My excuses were lined up even before I stumbled onto the R train that would take me to the D that would take me to the Bronx.
- This is not a goal race.
- I have a cold.
- Eric also has a cold, and his symptoms include violent, sleep-disrupting sneezes. All. Night. Long.
- My right Achilles continues to piss and moan – and, on occasion, shriek like an angry banshee – when I run fast or far.
- I’m at the end of a 65-mile week, I have 70 miles ahead of me next week, and I’m tired, dammit.
- I drank, if not excessively, then certainly more-than-optimally the previous night. (Too tired and cold-addled to cook, Eric and I went to the Peruvian place across the street in search of restorative seafood soup. I ordered a pisco sour, because why not? We waited. I finished my drink. We waited some more. Thirty minutes passed without a single plate emerging from the kitchen. But the manager was on the case, appeasing the packed room of fidgeting customers with mini pisco sours, on the house. Yes, I know I didn’t have to take one – much less a second one – but they went down so easy, and they were free . . . )
I polished these excuses to a high gloss as I watched the balance of passengers on the train shift from tired service workers heading to or from their jobs to annoyingly perky runners heading to Yankee Stadium. The farther uptown we traveled, the perkier the runners (but of course: they’d had more time to sleep).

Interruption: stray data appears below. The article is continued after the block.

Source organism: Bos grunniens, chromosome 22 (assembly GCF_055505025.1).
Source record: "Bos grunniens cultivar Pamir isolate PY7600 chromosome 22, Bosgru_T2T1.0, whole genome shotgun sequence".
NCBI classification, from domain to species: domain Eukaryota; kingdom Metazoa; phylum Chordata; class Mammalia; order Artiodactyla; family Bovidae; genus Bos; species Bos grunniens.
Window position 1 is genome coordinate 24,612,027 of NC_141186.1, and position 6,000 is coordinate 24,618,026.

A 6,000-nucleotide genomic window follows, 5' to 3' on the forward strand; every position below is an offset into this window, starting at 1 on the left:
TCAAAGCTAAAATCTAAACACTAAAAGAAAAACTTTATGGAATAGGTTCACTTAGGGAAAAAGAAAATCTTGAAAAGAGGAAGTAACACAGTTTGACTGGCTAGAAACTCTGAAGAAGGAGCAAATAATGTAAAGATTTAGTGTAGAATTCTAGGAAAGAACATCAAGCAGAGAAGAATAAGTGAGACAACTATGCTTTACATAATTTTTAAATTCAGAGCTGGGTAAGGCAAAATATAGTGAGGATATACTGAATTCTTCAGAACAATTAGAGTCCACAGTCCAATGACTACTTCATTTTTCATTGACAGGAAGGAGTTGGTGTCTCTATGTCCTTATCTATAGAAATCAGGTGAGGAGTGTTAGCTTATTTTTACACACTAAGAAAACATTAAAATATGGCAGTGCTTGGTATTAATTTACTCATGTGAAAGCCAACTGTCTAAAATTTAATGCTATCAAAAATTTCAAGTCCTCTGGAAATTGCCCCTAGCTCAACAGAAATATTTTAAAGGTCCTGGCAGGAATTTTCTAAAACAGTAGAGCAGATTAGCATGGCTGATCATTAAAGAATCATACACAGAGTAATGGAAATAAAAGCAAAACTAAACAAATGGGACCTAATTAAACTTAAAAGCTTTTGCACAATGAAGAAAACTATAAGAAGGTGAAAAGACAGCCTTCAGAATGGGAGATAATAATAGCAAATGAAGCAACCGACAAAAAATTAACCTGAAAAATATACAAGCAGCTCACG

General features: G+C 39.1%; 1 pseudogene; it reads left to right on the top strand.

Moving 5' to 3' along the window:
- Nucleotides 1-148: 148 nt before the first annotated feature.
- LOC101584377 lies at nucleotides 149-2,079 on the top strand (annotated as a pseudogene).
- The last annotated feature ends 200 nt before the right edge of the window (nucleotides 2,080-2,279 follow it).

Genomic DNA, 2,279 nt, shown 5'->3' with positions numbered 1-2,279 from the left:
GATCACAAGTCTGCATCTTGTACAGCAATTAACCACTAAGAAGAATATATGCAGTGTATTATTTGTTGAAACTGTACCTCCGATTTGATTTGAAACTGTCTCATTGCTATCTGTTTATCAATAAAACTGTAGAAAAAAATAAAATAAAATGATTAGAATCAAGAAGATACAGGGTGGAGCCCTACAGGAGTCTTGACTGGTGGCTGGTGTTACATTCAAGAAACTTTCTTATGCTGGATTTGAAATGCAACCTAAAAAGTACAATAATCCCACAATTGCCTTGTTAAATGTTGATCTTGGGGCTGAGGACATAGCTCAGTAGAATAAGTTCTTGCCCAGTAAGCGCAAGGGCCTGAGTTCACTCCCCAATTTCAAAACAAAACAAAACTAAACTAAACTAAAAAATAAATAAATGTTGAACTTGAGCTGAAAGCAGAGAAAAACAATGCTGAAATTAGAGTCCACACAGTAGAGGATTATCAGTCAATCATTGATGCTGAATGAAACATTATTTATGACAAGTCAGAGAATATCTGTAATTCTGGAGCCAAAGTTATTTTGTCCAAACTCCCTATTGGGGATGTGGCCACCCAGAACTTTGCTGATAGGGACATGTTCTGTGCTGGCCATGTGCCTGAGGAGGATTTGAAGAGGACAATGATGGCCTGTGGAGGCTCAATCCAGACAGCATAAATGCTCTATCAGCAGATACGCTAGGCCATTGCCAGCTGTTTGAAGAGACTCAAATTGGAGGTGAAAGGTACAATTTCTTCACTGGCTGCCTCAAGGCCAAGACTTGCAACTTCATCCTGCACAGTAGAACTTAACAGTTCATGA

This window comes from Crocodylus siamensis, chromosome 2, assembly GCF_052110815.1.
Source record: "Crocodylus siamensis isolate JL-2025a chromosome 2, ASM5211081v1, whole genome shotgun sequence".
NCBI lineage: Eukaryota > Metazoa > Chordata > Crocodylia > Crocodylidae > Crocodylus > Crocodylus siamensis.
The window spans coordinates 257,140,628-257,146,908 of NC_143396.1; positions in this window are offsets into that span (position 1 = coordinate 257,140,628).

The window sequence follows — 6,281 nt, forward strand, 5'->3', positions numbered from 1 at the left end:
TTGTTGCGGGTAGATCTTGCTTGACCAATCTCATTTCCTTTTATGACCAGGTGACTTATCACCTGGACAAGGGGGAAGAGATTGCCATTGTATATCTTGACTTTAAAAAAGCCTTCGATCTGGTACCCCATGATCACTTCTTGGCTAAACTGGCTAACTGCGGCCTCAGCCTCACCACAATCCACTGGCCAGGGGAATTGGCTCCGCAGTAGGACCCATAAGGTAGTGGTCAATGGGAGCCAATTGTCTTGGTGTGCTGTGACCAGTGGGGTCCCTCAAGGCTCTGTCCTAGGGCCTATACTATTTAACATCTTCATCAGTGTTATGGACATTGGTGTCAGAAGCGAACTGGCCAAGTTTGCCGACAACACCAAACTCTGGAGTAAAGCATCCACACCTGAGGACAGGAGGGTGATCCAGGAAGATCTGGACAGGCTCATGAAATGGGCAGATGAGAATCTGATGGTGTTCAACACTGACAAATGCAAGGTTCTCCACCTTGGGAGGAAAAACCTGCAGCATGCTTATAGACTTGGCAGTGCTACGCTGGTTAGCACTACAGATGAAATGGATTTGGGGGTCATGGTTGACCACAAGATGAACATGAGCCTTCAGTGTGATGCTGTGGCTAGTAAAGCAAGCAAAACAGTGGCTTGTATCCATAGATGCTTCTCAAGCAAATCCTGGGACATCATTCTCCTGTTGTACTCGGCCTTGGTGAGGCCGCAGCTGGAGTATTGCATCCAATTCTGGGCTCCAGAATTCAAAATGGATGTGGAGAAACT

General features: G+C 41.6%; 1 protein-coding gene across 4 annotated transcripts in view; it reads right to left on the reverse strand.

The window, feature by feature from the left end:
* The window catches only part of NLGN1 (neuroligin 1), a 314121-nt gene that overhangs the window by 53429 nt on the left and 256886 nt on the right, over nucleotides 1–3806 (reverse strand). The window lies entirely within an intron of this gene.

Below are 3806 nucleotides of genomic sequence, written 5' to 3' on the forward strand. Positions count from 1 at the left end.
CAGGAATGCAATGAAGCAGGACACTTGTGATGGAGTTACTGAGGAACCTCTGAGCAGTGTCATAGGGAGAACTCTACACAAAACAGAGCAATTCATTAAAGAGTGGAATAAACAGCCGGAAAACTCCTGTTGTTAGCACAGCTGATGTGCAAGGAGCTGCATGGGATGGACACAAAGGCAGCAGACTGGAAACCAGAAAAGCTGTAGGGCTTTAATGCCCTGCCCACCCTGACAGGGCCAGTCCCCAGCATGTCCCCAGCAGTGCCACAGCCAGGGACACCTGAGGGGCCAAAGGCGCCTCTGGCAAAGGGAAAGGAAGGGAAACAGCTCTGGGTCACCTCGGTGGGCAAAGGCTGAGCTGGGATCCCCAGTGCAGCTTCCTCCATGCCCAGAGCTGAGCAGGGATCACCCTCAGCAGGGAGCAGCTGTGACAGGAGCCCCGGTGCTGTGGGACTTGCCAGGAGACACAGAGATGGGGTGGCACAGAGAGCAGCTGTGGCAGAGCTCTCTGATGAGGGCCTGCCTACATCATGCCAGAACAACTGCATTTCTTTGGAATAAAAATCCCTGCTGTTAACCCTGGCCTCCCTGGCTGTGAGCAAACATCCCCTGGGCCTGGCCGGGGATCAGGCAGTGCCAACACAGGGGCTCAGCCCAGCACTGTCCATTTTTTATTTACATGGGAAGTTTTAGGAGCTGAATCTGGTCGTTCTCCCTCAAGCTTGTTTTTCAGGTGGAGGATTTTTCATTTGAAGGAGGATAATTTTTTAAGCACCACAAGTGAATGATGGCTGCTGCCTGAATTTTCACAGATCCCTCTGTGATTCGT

Once upon a time, I would have surveyed all those fuel belts and compression socks and warm-up jackets and fancy Garmins and permanently-implanted earbuds and felt smug. Just you wait, youngsters, and I’ll show you how to rock this course old school.
And then I would.
But as I get older and slower, my general peevishness seems to be climbing along with my finishing times. Who were all these people? More importantly: if I closed my eyes, would they just go away?
At Yankee Stadium, the train emptied out and the stairs and escalators to the street filled up with papal visit-level crowds. This did not help my mood. What did help (a little) was seeing actual daylight and (a lot) some of my PPTC teammates.
(I promise that if you are wearing PPTC red and white, you are exempt from my peevishness. Honest.)
After the usual pre-race drill – port-a-john, bag check, warm-up jog – I lined up with PPTC friends (hello, Tiffenn! Hillary, great to see you! hey, Juan!) a few corrals back from my ridiculously exaggerated official starting assignment (my New York Road Runners 10K-equivalent pace is still listed as 7:22, based on my performance in this very race last year). We shared our race plans. Mine was to start out at marathon goal pace (8:40ish) and then work down from there if I felt good.
That had been my plan last year as well – until I clocked a 7:30-something first mile and decided, oh what the hell, let’s see what happens if I try to hold this.